As Zimbabwe’s main opposition Movement for Democratic Change (MDC) continues to debate whether to participate in a presidential runoff election, its leader Morgan Tsvangirai Monday reportedly said he won’t commit to any runoff until the Zimbabwe Electoral Commission sets the date for such election.
Meanwhile, there was movement Monday on the diplomatic front. The new chairperson of the African Union Commission Jean Ping reportedly met Monday in Harare with Zimbabwe President Robert Mugabe.
Also, the Political, Defense and Security Committee of the Southern African Development Community (SADC) called on the Zimbabwe government Monday to guarantee security during a second round vote.
Sydney Masamvu is an analyst with the Southern Africa Project of the International Crisis Group. From Pretoria, South Africa, he told VOA the MDC is trying to ensure that there’s no violence during any runoff.
“I think the MDC has to understand in the context that they are trying to ensure that conditions for proper election are put in place against the background of continuing violence which actually obtaining in Zimbabwe. It doesn’t make any political sense of committing to an election, which is already flawed in terms of violence and in an environment, which is already uneven. So what the MDC is saying is actually important in a sense that they will only commit to an election which is held in a free and fair environment,” he said.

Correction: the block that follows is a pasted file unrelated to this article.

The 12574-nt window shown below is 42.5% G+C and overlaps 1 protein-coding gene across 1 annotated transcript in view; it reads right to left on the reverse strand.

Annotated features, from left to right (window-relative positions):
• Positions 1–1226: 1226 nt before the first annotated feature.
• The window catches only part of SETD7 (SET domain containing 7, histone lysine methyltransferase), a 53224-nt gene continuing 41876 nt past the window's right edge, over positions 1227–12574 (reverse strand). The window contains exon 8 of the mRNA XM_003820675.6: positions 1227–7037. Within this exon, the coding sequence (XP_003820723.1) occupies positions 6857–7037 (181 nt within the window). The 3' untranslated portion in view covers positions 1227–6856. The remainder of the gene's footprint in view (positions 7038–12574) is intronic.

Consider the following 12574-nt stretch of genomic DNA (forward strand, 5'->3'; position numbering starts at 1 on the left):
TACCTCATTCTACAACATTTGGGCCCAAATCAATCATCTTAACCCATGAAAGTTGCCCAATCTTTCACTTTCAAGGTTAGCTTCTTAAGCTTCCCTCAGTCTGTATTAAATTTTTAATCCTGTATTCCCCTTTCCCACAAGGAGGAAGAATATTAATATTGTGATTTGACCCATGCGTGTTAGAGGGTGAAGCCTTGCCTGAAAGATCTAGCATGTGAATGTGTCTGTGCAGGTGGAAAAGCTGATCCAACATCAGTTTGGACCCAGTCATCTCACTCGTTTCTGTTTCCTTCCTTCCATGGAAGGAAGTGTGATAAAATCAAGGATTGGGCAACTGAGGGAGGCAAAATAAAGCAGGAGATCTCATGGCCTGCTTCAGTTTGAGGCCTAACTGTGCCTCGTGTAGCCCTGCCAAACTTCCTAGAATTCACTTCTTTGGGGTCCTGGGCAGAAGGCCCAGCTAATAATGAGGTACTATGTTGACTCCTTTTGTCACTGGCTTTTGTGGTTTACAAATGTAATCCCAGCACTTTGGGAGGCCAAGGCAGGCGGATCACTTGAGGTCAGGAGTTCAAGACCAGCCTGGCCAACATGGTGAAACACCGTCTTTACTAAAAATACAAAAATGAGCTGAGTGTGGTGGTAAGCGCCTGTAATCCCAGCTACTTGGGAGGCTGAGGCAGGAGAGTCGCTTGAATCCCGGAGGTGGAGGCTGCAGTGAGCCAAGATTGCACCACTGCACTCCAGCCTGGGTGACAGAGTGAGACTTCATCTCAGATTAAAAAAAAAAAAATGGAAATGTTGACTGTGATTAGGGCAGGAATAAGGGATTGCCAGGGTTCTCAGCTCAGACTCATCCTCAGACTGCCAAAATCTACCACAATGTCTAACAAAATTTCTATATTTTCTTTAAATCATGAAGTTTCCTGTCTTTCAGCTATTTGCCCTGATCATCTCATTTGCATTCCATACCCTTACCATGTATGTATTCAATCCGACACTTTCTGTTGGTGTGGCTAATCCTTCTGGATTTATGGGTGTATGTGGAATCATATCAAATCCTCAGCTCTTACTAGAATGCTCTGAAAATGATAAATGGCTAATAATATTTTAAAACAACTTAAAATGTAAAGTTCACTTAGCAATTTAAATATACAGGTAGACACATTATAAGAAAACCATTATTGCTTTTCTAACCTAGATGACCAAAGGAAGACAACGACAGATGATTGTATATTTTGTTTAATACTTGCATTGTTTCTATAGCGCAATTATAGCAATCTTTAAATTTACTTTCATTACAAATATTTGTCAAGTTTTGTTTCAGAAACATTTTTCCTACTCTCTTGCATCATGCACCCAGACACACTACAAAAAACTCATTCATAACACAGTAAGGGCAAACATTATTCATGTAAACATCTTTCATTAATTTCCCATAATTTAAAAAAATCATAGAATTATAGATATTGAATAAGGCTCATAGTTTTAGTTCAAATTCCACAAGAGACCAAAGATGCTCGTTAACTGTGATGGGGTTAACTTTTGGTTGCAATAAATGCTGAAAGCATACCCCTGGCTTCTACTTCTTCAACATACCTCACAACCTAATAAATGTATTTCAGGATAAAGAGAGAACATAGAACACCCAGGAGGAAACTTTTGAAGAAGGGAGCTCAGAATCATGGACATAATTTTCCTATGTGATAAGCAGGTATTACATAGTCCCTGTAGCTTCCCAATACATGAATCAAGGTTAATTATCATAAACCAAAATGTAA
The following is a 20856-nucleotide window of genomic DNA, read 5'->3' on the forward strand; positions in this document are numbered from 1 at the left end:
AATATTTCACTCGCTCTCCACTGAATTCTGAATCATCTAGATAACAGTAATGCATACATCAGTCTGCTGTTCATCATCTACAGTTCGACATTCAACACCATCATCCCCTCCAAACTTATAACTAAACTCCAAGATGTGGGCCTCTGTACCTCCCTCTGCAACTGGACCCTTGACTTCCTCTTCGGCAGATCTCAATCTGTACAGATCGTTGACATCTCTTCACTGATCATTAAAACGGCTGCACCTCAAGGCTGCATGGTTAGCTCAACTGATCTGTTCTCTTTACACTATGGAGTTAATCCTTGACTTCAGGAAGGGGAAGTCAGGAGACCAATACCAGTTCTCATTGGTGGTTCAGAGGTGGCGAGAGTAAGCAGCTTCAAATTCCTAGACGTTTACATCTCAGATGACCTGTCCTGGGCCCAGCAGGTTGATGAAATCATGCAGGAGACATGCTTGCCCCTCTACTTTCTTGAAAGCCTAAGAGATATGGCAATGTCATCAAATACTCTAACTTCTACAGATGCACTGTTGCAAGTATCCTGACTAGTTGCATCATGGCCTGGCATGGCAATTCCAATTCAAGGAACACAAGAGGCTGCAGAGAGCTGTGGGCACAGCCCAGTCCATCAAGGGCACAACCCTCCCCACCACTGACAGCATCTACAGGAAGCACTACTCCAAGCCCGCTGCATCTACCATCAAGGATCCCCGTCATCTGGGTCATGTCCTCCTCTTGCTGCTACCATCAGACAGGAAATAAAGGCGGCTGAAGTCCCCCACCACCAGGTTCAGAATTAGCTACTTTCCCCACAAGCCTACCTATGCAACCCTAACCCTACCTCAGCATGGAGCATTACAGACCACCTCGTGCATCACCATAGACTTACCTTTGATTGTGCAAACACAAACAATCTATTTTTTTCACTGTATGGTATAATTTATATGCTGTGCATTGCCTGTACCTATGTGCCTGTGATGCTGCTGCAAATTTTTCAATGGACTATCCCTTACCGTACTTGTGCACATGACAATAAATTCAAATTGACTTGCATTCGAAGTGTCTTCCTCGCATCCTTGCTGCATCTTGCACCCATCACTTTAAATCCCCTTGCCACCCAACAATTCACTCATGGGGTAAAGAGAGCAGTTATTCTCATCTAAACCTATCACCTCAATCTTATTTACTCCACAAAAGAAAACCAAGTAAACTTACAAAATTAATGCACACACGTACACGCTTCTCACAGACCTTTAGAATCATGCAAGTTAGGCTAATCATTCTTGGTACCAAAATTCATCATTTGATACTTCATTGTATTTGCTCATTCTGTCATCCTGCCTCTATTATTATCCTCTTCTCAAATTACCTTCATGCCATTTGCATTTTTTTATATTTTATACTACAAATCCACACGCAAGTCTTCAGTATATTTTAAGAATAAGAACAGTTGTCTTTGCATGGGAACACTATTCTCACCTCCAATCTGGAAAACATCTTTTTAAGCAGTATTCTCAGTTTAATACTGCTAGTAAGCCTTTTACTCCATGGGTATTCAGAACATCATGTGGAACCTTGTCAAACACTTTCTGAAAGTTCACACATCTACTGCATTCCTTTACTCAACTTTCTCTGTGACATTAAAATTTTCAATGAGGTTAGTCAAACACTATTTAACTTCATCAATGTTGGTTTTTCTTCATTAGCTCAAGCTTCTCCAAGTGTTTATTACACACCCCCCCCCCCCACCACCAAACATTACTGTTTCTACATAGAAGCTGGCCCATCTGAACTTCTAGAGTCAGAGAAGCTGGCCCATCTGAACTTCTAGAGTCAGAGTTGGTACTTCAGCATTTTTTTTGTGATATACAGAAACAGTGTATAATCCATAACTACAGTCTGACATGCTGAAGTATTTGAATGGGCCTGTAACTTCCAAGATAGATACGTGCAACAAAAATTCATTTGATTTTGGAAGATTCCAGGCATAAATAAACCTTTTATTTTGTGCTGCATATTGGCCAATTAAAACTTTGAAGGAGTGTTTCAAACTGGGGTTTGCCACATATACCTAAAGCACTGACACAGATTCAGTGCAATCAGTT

Observers believe the MDC is caught between a rock and a hard place. On the one hand the MDC is concerned about second round election violence. On the other hand if it does not take part in any runoff, it would be giving President Mugabe a victory.
Masamvu said the MDC would most likely participate in a runoff election.
“I think in the final analysis the MDC will participate. But it has to talk concessions of ensuring that the environment is conducive for an election to be held. It is also important to understand that Mugabe cannot win a free and fair election. Mugabe is beyond redemption in terms being electable,” Masamvu said.
The Political, Defense and Security Committee of the Southern African Development Community (SADC) reportedly called on the Zimbabwe government Monday to guarantee security during a second round vote.
Masamvu said President Mugabe would have to comply with SADC demands.
“Mugabe is facing his moment of truth. He has to address what the SADC leaders are saying because that his last line of support. And the very fact that this call within the SADC body underlies that Mugabe is on his own right now, and he has ensure that he complies with what the SADC is saying,” Masamvu said.
New chairperson of the African Union Commission Jean Ping reportedly met Monday in Harare with Zimbabwe President Robert Mugabe.
Masamvu believes the African Union is trying to ensure that President plays according to rulebook of democracy,
“I think given the progressive role which the AU chairman, President Kikwete (Jakaya) is playing of Tanzania, I think every African institution is trying to ensure that Mugabe plays to the rulebook and ensure that whatever the post-election process is in Zimbabwe has to meet the standard set by SADC and the African Union. And more so that the Zimbabwe stalemate has to be resolved in a negotiated political settlement,” Masamvu said.
He said if and when the MDC decides to participate in a runoff election, it would have to do so with a united opposition.
“Indeed there will be defacto united front. Already Arthur Mutambara’s faction has actually said we are working together. And actually as things stand right now, the opposition will actually go into this runoff as a united front,” Masamvu said.